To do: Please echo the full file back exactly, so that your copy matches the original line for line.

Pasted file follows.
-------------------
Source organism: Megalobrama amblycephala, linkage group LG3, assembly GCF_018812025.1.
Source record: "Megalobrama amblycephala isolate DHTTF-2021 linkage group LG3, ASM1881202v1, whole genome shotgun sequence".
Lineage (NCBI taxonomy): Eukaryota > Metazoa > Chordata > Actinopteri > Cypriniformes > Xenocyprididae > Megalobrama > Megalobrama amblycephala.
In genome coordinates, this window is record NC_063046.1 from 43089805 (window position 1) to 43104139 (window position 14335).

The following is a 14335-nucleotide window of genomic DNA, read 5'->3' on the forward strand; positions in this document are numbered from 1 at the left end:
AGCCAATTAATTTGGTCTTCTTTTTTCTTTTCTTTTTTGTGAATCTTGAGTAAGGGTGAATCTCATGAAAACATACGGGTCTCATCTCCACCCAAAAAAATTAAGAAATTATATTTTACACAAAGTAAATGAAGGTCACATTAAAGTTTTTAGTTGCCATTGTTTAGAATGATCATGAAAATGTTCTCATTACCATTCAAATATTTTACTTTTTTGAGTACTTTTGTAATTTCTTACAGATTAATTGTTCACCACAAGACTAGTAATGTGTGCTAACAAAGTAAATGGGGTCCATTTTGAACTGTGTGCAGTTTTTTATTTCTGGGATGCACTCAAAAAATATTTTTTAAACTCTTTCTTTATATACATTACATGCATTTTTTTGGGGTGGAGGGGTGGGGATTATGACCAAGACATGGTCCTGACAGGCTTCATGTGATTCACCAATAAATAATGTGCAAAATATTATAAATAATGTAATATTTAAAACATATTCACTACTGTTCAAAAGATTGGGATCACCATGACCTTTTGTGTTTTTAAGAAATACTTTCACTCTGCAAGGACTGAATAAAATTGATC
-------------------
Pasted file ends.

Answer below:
Source organism: Megalobrama amblycephala, linkage group LG3, assembly GCF_018812025.1.
Source record: "Megalobrama amblycephala isolate DHTTF-2021 linkage group LG3, ASM1881202v1, whole genome shotgun sequence".
Lineage (NCBI taxonomy): Eukaryota > Metazoa > Chordata > Actinopteri > Cypriniformes > Xenocyprididae > Megalobrama > Megalobrama amblycephala.
In genome coordinates, this window is record NC_063046.1 from 43089805 (window position 1) to 43104139 (window position 14335).

The following is a 14335-nucleotide window of genomic DNA, read 5'->3' on the forward strand; positions in this document are numbered from 1 at the left end:
AGCCAATTAATTTGGTCTTCTTTTTTCTTTTCTTTTTTGTGAATCTTGAGTAAGGGTGAATCTCATGAAAACATACGGGTCTCATCTCCACCCAAAAAAATTAAGAAATTATATTTTACACAAAGTAAATGAAGGTCACATTAAAGTTTTTAGTTGCCATTGTTTAGAATGATCATGAAAATGTTCTCATTACCATTCAAATATTTTACTTTTTTGAGTACTTTTGTAATTTCTTACAGATTAATTGTTCACCACAAGACTAGTAATGTGTGCTAACAAAGTAAATGGGGTCCATTTTGAACTGTGTGCAGTTTTTTATTTCTGGGATGCACTCAAAAAATATTTTTTAAACTCTTTCTTTATATACATTACATGCATTTTTTTGGGGTGGAGGGGTGGGGATTATGACCAAGACATGGTCCTGACAGGCTTCATGTGATTCACCAATAAATAATGTGCAAAATATTATAAATAATGTAATATTTAAAACATATTCACTACTGTTCAAAAGATTGGGATCACCATGACCTTTTGTGTTTTTAAGAAATACTTTCACTCTGCAAGGACTGAATAAAATTGATC